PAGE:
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Publisher : Elsevier - Science Direct (الزویر - ساینس دایرکت)
Journal : Schizophrenia Research, Volume 134, Issue 1, January 2012, Pages 42–48
Background Individuals with an “At Risk Mental State” have a 20–30% chance of developing a psychotic disorder within two years; however it is difficult to predict which individuals will become ill on the basis of their clinical symptoms alone. We examined whether mismatch negativity (MMN) could help to identify those who are particularly likely to make a transition to psychosis. Method 41 cases meeting PACE criteria for the At Risk Mental State (ARMS) and 50 controls performed a duration-deviant passive auditory oddball task whilst their electroencephalogram was recorded. The amplitude of the MMN wave was compared between groups using linear regression. The ARMS subjects were then followed for 2 years to determine their clinical outcome. Results The MMN amplitude was significantly reduced in the ARMS group compared to controls. Of the at-risk subjects who completed followed up (n = 41), ten (24% of baseline sample) subsequently developed psychosis. The MMN amplitude in this subgroup was significantly smaller across all three recording sites (FZ, F3 and F4) than in the ARMS individuals who did not become psychotic. Conclusion: Among those with the ARMS, MMN amplitude reduction is associated with an increased likelihood of developing frank psychosis.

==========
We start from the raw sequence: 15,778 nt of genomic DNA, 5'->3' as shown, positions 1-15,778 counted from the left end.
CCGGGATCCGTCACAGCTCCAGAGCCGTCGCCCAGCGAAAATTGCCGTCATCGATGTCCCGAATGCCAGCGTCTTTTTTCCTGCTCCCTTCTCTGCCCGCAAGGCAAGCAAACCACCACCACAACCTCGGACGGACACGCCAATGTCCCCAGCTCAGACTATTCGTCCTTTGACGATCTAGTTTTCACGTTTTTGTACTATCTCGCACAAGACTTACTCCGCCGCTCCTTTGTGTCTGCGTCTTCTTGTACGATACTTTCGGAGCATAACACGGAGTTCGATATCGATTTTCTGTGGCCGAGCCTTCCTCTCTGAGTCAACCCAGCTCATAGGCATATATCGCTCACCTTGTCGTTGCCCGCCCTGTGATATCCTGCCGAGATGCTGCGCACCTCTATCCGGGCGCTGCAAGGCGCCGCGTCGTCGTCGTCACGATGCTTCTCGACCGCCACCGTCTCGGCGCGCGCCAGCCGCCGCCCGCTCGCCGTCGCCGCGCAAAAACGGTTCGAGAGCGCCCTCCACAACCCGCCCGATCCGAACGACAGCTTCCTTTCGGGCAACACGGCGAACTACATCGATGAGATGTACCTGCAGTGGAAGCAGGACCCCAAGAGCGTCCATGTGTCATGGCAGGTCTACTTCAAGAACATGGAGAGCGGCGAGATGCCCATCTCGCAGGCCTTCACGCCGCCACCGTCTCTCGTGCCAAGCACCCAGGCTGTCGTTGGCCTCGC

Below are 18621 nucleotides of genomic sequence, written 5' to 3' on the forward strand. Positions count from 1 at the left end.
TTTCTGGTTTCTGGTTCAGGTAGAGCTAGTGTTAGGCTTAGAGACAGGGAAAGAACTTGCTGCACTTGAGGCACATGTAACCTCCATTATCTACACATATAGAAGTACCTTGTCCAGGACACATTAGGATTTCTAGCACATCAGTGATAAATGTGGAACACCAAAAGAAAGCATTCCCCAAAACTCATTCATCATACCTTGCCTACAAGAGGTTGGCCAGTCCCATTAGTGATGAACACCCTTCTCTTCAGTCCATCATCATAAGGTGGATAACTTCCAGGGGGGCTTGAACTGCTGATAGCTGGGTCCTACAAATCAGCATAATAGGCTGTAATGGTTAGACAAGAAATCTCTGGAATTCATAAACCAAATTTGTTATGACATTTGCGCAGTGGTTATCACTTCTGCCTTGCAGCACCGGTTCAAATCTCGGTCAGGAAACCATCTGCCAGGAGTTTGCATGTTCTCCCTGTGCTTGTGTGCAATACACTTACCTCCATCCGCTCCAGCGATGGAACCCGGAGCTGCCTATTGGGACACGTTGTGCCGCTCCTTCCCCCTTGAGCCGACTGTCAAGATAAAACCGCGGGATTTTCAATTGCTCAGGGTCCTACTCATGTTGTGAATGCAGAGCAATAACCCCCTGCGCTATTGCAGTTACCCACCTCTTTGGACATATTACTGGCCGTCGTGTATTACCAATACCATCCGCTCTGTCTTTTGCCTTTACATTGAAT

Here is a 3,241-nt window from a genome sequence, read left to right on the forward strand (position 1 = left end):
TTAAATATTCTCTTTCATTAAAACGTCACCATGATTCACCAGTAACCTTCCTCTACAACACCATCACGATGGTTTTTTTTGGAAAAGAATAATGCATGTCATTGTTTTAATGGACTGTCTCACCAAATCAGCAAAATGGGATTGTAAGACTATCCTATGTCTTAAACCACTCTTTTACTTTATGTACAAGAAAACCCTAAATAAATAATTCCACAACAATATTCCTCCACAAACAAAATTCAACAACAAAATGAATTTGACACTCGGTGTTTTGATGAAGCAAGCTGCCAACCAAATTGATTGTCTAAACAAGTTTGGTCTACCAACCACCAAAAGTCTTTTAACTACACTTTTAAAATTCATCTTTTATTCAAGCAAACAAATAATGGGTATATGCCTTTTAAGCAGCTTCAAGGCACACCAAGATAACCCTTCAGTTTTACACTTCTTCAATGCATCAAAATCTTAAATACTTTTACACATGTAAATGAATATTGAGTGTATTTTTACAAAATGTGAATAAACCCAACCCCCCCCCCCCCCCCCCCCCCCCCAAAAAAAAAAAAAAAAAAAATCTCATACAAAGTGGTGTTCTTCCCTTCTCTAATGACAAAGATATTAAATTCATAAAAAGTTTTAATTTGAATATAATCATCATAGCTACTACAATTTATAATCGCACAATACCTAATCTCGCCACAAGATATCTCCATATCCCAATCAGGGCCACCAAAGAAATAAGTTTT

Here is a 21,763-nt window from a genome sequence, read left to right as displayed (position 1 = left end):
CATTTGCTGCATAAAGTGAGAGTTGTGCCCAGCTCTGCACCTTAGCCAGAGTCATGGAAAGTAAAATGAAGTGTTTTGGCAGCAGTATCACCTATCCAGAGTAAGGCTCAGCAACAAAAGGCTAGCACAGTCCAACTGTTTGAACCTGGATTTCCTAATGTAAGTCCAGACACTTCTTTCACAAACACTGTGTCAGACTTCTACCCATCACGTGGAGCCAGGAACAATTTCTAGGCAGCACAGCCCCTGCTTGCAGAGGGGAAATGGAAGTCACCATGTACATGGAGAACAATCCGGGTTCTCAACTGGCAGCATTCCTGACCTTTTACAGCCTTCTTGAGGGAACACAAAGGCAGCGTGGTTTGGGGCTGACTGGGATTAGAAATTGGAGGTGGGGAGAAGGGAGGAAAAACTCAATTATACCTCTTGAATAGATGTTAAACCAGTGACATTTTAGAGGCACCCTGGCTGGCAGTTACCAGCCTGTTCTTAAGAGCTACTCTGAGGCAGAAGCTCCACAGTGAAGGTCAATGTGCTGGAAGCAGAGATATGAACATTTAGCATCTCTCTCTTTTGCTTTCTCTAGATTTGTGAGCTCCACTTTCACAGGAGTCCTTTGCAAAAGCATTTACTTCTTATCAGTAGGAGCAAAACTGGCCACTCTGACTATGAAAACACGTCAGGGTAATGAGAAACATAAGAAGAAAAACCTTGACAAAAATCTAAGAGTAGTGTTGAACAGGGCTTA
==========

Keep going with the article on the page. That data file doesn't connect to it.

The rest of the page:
The prodrome is a critical stage in the development of psychosis in which initial symptoms first arise. The basis of the vulnerability to psychosis in this group is not clearly known, and whilst evidence shows that psychological and pharmacological interventions may improve outcomes (Bechdolf et al., 2005, McGorry et al., 2002, Morrison et al., 2007, Politi et al., n.d and Yung et al., n.d), treating high-risk subjects remains controversial since most of them are not destined to develop psychosis (Simon et al., n.d.). Indicated prevention is currently regarded as the most promising strategy to attenuate, delay, or even avert psychosis. Studies have found significant specificity regarding prediction of conversion using clinical and other variables (Cannon et al., 2008 and Velthorst et al., 2009), but only at the cost of sensitivity and vice versa. However a recent study by Ruhrmann et al (2010) introduced a risk modelling procedure with the use of prognostic indexes for a multivariate clinical staging approach to improve specificity and individual risk assessment to allow for better targeted and earlier interventions. The multivariate clinical staging approach of at-risk symptoms further demands neurobiological markers for early detection, and researchers have tried to find trait markers using several imaging techniques (Bramon et al., 2008, Fusar-Poli et al., 2011a, Howes et al., 2007 and Pantelis et al., 2003). Indeed, the better characterisation of the prodrome of psychosis by means of biological investigations is a prerequisite for both prevention and intervention (Broome et al., 2005b; Ruhrmann et al.; Ruhrmann et al., 2010;Yung et al., 2003 and Yung et al., 2004). Direct in-vivo measures of cortical activity observed in the human EEG are useful markers of brain dysfunction in psychosis (Schulze et al., 2007, Schulze et al., 2008, Shaikh et al., 2010 and Turetsky et al., 2007) and provide high temporal resolution (Bramon et al., 2005). The MMN, in particular, is a change in the EEG (an event related potential) that emerges when a novel stimulus infringes the regularity of the preceding ones. Auditory MMN can be elicited by different qualitative and quantitative types of deviance, including intensity, location, frequency, duration or pattern of auditory stimuli. The deviant type as well as the attentional condition may have substantial effects on the stability and replicability of MMN potentials. Duration deviants, similar to the ones used in this study, generally produce MMN amplitudes of better intraindividual stability and a task demanding focused attention minimizes measurement error (Kathmann et al., 1999). The MMN waveform is an early phenomenon, thought to reflect cortical activation in basic, pre-attentive stages of auditory information processing and perception (Näätänen et al., 1989). It is thought that the MMN signal originates in primary and secondary auditory cortex (Kreitschmann-Andermahr et al., 1999, Molholm et al., 2005 and Sams et al., 1991). From the work of Shelley et al. (1991) and subsequent replications (Baldeweg et al., 2002, Javitt et al., 1995 and Michie et al., 2002Umbricht and Krljes, 2005) it is well-established that MMN amplitude, especially duration-MMN, is reduced amongst patients with chronic schizophrenia and first episode psychosis (Hermens et al., 2010) A meta-analysis in established schizophrenia produced a large effect size (0.99), showing that these MMN amplitude deficits are severe and MMN to stimuli differing in duration appeared more impaired in schizophrenia than MMN to frequency deviants. Additional correlation analyses indicated that the frequency MMN performance may worsen with illness duration (Umbricht and Krljes, 2005). It has also been suggested that the unaffected relatives of patients display similar deficits and that therefore MMN may be a potential marker of genetic risk to develop psychosis (Jessen et al., 2001 and Michie et al., 2002). However, in our family study we were only able to find duration MMN reductions in our chronic patients while their symptom-free first-degree relatives had a normal MMN wave (Bramon et al., 2004). A recent study has also found that the unaffected first-degree relatives of schizophrenia patients do not show duration or pitch MMN deficits (Magno et al., 2008). It is thus unclear whether or not MMN deficit reflects liability for psychosis or clinical state related changes. Investigations in an at-risk sample with prodromal symptoms will clarify whether duration MMN is related to the disease itself (trait) and can distinguish at-risk subjects that subsequently develop psychosis. With regard to targeted prevention, a state marker would be helpful to the estimation of the individual stage and transition to psychosis. Alterated MMN is of particular interest in relation to psychosis, as this appears to be a marker of brain glutamate dysfunction (Javitt, 2000), which is a key pathophysiological feature of psychotic disorders (Kantrowitz and Javitt; Lin et al.; Marsman et al.). Moreover, recent research using MR spectroscopy indicates that brain glutamate levels are altered in ARMS subjects (Stone et al., 2009), and that this is associated with changes in the structure and function of the medial temporal and prefrontal cortex (Fusar-Poli et al.; Stone et al., 2009; Valli et al.), and a change in the relationship with striatal dopamine function (Stone et al.). Furthermore, the later onset of psychosis in ARMS subjects may be linked to progression of these glutamatergic abnormalities (Stone et al.). Brockhaus-Dumke et al (2005) reported that 43 cases with at-risk symptoms of psychosis displayed a trend for small reductions in MMN, with values intermediate between those in healthy controls and patients with schizophrenia. They did not examine the relationship between MMN and the subsequent onset of psychosis. However, a more recent study reported that the subgroup of ARMS subjects who went on to develop psychosis had reduced MMN amplitudes at presentation relative to the rest of the sample (Bodatsch et al., 2010). We set out to attempt to replicate this finding in an independent sample, using similar methods. Our first prediction, was that MMN would be reduced in the ARMS group as a whole, relative to controls. We then tested the hypothesis that, within the ARMS sample, the reduction in MMN would be greater in the subgroup of subjects who subsequently developed psychosis than in those who did not.